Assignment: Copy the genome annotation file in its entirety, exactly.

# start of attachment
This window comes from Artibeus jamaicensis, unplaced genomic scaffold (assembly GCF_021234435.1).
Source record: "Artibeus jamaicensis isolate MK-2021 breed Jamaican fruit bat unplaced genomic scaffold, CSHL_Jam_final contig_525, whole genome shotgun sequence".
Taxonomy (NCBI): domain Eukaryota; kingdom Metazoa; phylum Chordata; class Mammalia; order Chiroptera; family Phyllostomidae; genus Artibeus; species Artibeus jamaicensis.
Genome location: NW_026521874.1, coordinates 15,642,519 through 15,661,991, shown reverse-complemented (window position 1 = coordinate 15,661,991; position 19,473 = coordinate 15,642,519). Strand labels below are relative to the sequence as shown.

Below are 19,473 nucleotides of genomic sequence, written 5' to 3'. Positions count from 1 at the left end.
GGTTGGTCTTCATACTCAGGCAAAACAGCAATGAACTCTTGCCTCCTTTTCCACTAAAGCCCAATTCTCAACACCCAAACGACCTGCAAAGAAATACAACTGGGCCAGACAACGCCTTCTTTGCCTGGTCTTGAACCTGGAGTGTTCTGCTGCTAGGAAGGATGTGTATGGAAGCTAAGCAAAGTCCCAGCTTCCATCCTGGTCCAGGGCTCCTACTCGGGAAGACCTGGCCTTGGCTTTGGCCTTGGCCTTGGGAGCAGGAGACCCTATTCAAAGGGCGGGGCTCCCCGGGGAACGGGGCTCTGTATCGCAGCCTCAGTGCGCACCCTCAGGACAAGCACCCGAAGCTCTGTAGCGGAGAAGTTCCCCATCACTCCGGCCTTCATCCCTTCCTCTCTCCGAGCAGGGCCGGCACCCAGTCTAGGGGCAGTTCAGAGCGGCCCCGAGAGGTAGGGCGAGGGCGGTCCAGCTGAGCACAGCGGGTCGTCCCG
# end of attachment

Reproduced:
This window comes from Artibeus jamaicensis, unplaced genomic scaffold (assembly GCF_021234435.1).
Source record: "Artibeus jamaicensis isolate MK-2021 breed Jamaican fruit bat unplaced genomic scaffold, CSHL_Jam_final contig_525, whole genome shotgun sequence".
Taxonomy (NCBI): domain Eukaryota; kingdom Metazoa; phylum Chordata; class Mammalia; order Chiroptera; family Phyllostomidae; genus Artibeus; species Artibeus jamaicensis.
Genome location: NW_026521874.1, coordinates 15,642,519 through 15,661,991, shown reverse-complemented (window position 1 = coordinate 15,661,991; position 19,473 = coordinate 15,642,519). Strand labels below are relative to the sequence as shown.

Below are 19,473 nucleotides of genomic sequence, written 5' to 3'. Positions count from 1 at the left end.
GGTTGGTCTTCATACTCAGGCAAAACAGCAATGAACTCTTGCCTCCTTTTCCACTAAAGCCCAATTCTCAACACCCAAACGACCTGCAAAGAAATACAACTGGGCCAGACAACGCCTTCTTTGCCTGGTCTTGAACCTGGAGTGTTCTGCTGCTAGGAAGGATGTGTATGGAAGCTAAGCAAAGTCCCAGCTTCCATCCTGGTCCAGGGCTCCTACTCGGGAAGACCTGGCCTTGGCTTTGGCCTTGGCCTTGGGAGCAGGAGACCCTATTCAAAGGGCGGGGCTCCCCGGGGAACGGGGCTCTGTATCGCAGCCTCAGTGCGCACCCTCAGGACAAGCACCCGAAGCTCTGTAGCGGAGAAGTTCCCCATCACTCCGGCCTTCATCCCTTCCTCTCTCCGAGCAGGGCCGGCACCCAGTCTAGGGGCAGTTCAGAGCGGCCCCGAGAGGTAGGGCGAGGGCGGTCCAGCTGAGCACAGCGGGTCGTCCCG